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Gave soldering a gas tank a try


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#1 Alc ONLINE  

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Posted July 05, 2011 - 09:22 PM

I remember seeing my grandfather & uncle repair steel gas tanks by soldering them . They had an electric iron and would use copper as a patch . I had two leaks one on the bottom from hitting the fan housing and the other was leaking at the seam . I tried epoxy ( JB Weld ? ) and it held for maybe a year . Borrowed a big old iron from work , solder and flux. Ceaned off the epoxy and tinned the areas and did the same with the patch . Had to redo the seam once but other then that came out OK for my first time , if it leaks I'll just try again :smile1:
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#2 dstaggs OFFLINE  

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Posted July 05, 2011 - 09:30 PM

Good job there it won't leak.

#3 caseguy OFFLINE  

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Posted July 05, 2011 - 09:33 PM

Looks like some nice work Al! I didn't know that you could solder steel myself until a couple of years ago. That looks like a heavy duty soldering iron too!

#4 Alc ONLINE  

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Posted July 05, 2011 - 09:42 PM

They used to do a lot of gas tank repairs and radiators too , back then you didn't have the replacement ones like you have now . If you did find one they were $$

#5 KennyP OFFLINE  

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Posted July 06, 2011 - 03:38 AM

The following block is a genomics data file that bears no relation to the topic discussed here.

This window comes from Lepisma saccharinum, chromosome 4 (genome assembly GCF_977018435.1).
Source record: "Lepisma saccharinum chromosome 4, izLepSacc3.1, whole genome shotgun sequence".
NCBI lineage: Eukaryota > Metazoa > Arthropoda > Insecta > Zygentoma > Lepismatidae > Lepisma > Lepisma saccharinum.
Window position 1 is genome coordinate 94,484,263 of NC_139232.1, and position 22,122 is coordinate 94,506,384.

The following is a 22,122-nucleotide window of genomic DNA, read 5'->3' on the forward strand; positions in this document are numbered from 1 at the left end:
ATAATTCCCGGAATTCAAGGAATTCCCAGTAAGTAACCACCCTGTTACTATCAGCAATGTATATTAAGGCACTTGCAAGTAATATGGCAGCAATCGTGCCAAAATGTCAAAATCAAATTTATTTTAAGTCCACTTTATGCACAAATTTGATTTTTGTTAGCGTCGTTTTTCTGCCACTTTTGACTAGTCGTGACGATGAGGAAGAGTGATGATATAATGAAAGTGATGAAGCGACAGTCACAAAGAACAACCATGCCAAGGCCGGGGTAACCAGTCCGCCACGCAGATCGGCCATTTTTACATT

Hope it works good for you.

#6 JDBrian OFFLINE  

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Posted July 06, 2011 - 05:01 AM

That should fix it permanently. I remember we soldered together steel boxes in Industrial Arts metal working class back in the 70's when I was in junior high. I had also forgotten about this method for repairing steel tanks. Thanks for posting this.

#7 massey driver OFFLINE  

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Posted July 06, 2011 - 07:24 AM

We used to solder many a tank using copper like you did also using steel window screen.The screen works good as well,it helps hold and bind the solder together. Solder alone will just end up cracking.Looks good and you should have a trouble free tank.Larry

#8 JD DANNELS OFFLINE  

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Posted July 06, 2011 - 08:36 AM

That should fix it permanently. I remember we soldered together steel boxes in Industrial Arts metal working class back in the 70's when I was in junior high. I had also forgotten about this method for repairing steel tanks. Thanks for posting this.


Yes,Me Too though it would have been in 64, first metal worrking project was to draw a box or scoop(I made a scoop, and used it to mix calf feed).
Then transer the drawing to sheet metal, cut it out and bend it to form a useful tool and solder it together.
At the time I thought it was pretty goofy? But can't tell you how many times I've fallen back on that experience over the years.

#9 JDBrian OFFLINE  

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Posted July 06, 2011 - 08:44 AM

Yes,Me Too though it would have been in 64, first metal worrking project was to draw a box or scoop(I made a scoop, and used it to mix calf feed).
Then transer the drawing to sheet metal, cut it out and bend it to form a useful tool and solder it together.
At the time I thought it was pretty goofy? But can't tell you how many times I've fallen back on that experience over the years.